Actual Enrollment : 84 participants
Allocation: Randomized
Intervention Model: Single Group Assignment
Masking: Double (Participant, Outcomes Assessor)
Primary Purpose: Treatment
Official Title: Comparison of In-Plane vs. Out-of-Plane Ultrasound-Guided Approach for Interscalene Nerve Catheters: a Prospective, Randomized Trial
Study Start Date : July 2012
Actual Primary Completion Date : June 2014
Actual Study Completion Date : June 2014

Arm Intervention/treatment
Experimental: In-plane group
This group will receive an interscalene catheter placed with in-plane approach.
Device: interscalene nerve catheter
Other Name: Peripheral nerve catheter kit, B Braun (Bethlehem, PA)
Experimental: Out-of-plane group
This group will receive an interscalene catheter with an out-of-plan approach.
Device: interscalene nerve catheter
Other Name: Peripheral nerve catheter kit, B Braun (Bethlehem, PA)

Primary Outcome Measures :
  1. Visual Analog Scale Pain Scores [ Time Frame: 24 hours ]
    Pain was rated from 0 (no pain) to 10 (worst pain imaginable)

Secondary Outcome Measures :
  1. Catheter Dislodgements [ Time Frame: 24 hours ]
    Inspect the peripheral nerve catheters at 24 hours postoperatively and assess for being in-place or not.

  2. Opioid Consumption [ Time Frame: 48 hours ]
    Calculate the total amount of opioid consumed in the first 48 hours after surgery using a standard opioid conversion scale. 1 mg hydrocodone = 0.33 mg IV morphine, 1 mg oxycodone = 0.50 mg morphine IV, 1 mg hydromorphone PO = 1.33 mg morphine IV, 1 mcg fentanyl = 0.1 mg morphine IV, 1 mg hydromorphone IV = 6.67 mg morphine IV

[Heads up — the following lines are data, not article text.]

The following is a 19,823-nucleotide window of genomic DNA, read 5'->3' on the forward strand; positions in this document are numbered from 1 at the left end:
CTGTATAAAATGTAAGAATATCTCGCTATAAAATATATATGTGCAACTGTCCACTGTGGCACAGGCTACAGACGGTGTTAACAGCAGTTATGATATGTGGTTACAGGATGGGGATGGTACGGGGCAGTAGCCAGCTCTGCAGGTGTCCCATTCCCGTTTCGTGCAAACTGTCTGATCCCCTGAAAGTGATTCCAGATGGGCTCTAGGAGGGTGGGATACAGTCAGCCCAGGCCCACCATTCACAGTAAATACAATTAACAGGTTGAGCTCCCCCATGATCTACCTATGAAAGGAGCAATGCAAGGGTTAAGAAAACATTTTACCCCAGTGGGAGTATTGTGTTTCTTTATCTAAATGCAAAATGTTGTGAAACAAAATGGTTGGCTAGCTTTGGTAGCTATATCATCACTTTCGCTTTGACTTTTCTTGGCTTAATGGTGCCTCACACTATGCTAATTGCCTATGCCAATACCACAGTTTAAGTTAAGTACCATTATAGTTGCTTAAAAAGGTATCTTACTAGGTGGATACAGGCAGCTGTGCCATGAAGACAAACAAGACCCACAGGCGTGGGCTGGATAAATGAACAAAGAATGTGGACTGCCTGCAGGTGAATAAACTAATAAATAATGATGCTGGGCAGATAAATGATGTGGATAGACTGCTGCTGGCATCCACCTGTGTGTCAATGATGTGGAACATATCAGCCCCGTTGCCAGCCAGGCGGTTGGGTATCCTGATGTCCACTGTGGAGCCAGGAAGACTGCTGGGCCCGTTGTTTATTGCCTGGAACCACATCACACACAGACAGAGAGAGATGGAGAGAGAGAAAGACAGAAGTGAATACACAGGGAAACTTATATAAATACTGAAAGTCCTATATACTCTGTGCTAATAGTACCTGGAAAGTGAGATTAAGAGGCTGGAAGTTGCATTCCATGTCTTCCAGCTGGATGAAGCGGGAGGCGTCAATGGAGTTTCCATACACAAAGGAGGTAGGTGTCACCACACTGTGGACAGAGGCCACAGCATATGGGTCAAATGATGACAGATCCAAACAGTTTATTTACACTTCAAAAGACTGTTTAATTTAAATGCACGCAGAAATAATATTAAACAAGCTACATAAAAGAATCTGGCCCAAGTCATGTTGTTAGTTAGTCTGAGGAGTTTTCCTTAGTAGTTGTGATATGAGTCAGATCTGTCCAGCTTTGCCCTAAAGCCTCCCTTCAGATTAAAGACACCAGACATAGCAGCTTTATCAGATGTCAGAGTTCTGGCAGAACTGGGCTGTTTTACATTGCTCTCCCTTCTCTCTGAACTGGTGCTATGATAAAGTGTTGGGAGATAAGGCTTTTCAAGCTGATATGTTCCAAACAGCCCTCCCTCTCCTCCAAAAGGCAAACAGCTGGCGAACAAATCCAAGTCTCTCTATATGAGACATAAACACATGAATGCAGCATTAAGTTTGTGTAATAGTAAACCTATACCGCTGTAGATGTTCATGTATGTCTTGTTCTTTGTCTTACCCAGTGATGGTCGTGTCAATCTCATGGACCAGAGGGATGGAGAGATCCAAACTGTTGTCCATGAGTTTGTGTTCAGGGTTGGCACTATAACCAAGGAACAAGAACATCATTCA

3. Time for Block Placement [ Time Frame: immediately post-procedure ]
    Calculate the time to perform the nerve block procedure.

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Ages Eligible for Study:   18 Years and older   (Adult, Senior)
Sexes Eligible for Study:   All
Accepts Healthy Volunteers:   No

Inclusion Criteria:

  • speaks English

Exclusion Criteria:

  • children,
  • neuropathy in operative arm

Information from the National Library of Medicine

To learn more about this study, you or your doctor may contact the study research staff using the contact information provided by the sponsor.

Please refer to this study by its identifier (NCT number): NCT01696188

United States, Pennsylvania
Thomas Jefferson University Hospital
Philadelphia, Pennsylvania, United States, 19107
Sponsors and Collaborators
Thomas Jefferson University

Responsible Party: Thomas Jefferson University Identifier: NCT01696188     History of Changes
Other Study ID Numbers: 12D.328
First Posted: September 28, 2012    Key Record Dates
Results First Posted: November 16, 2015
Last Update Posted: November 16, 2015
Last Verified: October 2015

Keywords provided by Thomas Jefferson University:
nerve block
nerve catheter
anterolateral approach
posterior approach
shoulder surgery

Additional relevant MeSH terms:
Shoulder Pain
Joint Diseases
Musculoskeletal Diseases
Neurologic Manifestations
Nervous System Diseases
Signs and Symptoms